Michael Hastings, the war correspondent whose unflinching reporting from Afghanistan led to the resignation of a top U.S. army general, has died in a car accident in Los Angeles, according to his employer and family.
Hastings, who was 33, was described by many of his colleagues as an unfailingly bright and hard-charging reporter who wrote stories that mattered. Most recently, he wrote about politics for the news website BuzzFeed, where the top editor said colleagues were devastated by the loss.
"Michael was a great, fearless journalist with an incredible instinct for the story, and a gift for finding ways to make his readers care about anything he covered from wars to politicians," said Ben Smith, BuzzFeed's editor-in-chief.
Smith said he learned of the death from a family member.
Authorities said there was a car crash early Tuesday in the Hancock Park neighborhood of Los Angeles that killed a man, but coroner's officials could not confirm whether Hastings was the victim.
Hastings won a 2010 George Polk Award for magazine reporting for his Rolling Stone cover story "The Runaway General."
His story was credited with ending Gen. Stanley McChrystal's career after it revealed the military's candid criticisms of the Obama administration.
Hastings quoted McChrystal and his aides mocking Obama administration officials, including Vice President Joe Biden, over their war policies.
At a Pentagon ceremony for his subsequent retirement in 2010, McChrystal made light of the episode in his farewell address. The four-star general warned his comrades in arms, "I have stories on all of you, photos of many, and I know a Rolling Stone reporter."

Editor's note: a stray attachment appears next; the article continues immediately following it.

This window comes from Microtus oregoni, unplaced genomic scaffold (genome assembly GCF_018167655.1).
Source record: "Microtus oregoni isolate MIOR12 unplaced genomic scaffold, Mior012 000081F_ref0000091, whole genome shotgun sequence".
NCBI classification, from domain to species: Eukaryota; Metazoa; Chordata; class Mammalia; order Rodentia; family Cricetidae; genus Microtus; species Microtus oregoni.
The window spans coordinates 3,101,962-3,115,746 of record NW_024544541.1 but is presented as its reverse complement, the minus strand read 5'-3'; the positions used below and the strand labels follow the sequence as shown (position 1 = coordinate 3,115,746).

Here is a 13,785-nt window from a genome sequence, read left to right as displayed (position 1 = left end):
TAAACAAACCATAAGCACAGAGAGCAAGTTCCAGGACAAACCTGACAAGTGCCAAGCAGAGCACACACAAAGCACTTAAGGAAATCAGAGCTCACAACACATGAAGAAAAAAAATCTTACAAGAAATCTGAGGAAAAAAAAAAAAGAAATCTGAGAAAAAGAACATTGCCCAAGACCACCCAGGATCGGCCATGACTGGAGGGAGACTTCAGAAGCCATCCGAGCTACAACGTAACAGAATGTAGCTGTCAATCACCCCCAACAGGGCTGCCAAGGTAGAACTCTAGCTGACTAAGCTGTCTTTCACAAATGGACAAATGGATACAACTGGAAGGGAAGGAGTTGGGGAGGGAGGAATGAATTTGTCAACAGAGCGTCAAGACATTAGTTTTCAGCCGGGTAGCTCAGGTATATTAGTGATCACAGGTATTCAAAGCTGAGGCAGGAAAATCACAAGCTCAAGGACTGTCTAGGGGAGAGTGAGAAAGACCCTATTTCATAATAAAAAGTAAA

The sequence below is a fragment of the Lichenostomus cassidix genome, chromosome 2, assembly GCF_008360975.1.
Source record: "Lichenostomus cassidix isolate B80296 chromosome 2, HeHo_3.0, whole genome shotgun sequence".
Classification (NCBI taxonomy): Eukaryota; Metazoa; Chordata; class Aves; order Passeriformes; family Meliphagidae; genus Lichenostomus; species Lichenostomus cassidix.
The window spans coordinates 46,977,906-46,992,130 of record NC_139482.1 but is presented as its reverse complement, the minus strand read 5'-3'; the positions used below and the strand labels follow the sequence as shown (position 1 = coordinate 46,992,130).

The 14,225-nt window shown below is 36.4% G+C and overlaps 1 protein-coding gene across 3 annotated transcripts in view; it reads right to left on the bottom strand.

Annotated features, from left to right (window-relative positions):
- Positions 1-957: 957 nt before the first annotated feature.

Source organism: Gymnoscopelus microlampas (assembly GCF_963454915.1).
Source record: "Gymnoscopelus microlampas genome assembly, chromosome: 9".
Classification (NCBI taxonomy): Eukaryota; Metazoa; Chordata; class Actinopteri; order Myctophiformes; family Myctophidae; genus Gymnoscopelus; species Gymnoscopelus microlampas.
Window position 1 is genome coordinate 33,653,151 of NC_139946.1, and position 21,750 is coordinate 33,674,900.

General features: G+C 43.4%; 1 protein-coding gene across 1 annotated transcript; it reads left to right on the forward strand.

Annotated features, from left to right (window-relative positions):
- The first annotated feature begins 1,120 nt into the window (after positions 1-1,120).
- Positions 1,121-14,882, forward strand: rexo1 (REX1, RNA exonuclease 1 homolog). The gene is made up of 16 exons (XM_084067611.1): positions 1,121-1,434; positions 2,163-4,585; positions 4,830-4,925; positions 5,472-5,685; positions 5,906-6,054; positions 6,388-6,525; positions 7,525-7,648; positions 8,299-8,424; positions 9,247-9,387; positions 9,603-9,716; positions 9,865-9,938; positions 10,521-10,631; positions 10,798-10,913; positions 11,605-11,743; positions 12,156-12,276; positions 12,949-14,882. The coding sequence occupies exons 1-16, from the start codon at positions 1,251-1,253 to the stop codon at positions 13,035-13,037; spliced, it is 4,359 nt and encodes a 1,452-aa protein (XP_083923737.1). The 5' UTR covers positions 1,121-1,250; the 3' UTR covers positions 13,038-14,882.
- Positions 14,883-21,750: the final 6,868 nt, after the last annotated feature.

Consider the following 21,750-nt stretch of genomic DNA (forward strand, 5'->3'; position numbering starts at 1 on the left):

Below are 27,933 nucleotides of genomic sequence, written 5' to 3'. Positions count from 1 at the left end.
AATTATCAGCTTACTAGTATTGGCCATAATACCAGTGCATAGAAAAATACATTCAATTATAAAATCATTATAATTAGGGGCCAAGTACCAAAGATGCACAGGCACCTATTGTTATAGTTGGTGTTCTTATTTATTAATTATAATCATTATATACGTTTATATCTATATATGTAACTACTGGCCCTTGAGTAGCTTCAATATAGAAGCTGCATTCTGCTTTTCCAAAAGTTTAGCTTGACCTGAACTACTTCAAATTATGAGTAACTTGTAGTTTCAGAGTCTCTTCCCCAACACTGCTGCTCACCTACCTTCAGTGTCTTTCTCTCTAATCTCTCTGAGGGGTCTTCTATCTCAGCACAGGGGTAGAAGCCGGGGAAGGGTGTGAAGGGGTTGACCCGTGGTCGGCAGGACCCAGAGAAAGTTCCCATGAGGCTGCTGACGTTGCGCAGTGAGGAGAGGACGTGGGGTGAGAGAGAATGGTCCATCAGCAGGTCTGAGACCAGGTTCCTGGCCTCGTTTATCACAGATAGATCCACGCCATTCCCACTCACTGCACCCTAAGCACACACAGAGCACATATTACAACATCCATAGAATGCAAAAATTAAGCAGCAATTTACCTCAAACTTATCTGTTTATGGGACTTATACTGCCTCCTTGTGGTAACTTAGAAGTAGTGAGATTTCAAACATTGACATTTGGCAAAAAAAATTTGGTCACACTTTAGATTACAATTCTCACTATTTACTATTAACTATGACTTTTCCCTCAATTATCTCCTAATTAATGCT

"While other embedded reporters were charmed by McChrystal's bad-boy bravado and might have excused his insubordination as a joke, Hastings was determined to expose the recklessness of a man leading what Hastings believed to be a reckless war," Tim Dickinson wrote of Hastings in Rolling Stone Tuesday.
When he died, Hastings was a contributing editor at Rolling Stone, where Managing Editor Will Dana was quoted Tuesday saying Hastings exuded "a certain kind of electricity" that exists in great reporters whose stories burn to be told.
"I'm sad that I'll never get to publish all the great stories that he was going to write, and sad that he won't be stopping by my office for any more short visits which would stretch for two or three completely engrossing hours," Dana said.
Hastings was also an author of books about the wars. "The Operators: The Wild and Terrifying Inside Story of America's War in Afghanistan" was published late last year and details shocking exploits of the military overseas.
In 2010, with the publication of "I Lost My Love in Baghdad," Hastings told the story of being a young war correspondent whose girlfriend died in Iraq.
"Michael Hastings' death cuts short a life dedicated to speaking truth to power. He believed that journalists must be more than bystanders; he was a truthteller, a charming provocateur and a relentless seeker of decency in a nasty world," said David Rosenthal, president of The Blue Rider Press, which published "The Operators."
In the summer 2013 issue of Vermont Life magazine, Hastings was quoted telling an audience at the Burlington Book Festival that he doesn't believe in objectivity in journalism.
"What I try to do is be intellectually honest in my writing," he said.
Hastings' family moved to Vermont when he was 16, a state he told the magazine was his "spiritual home." According to the magazine, he lived in New York with his wife.
This story has been updated.
Correction: An earlier version of this story misstated the title of Hastings' Rolling Stone piece about Stanley McChrystal and when BuzzFeed released a statement on Hastings' death.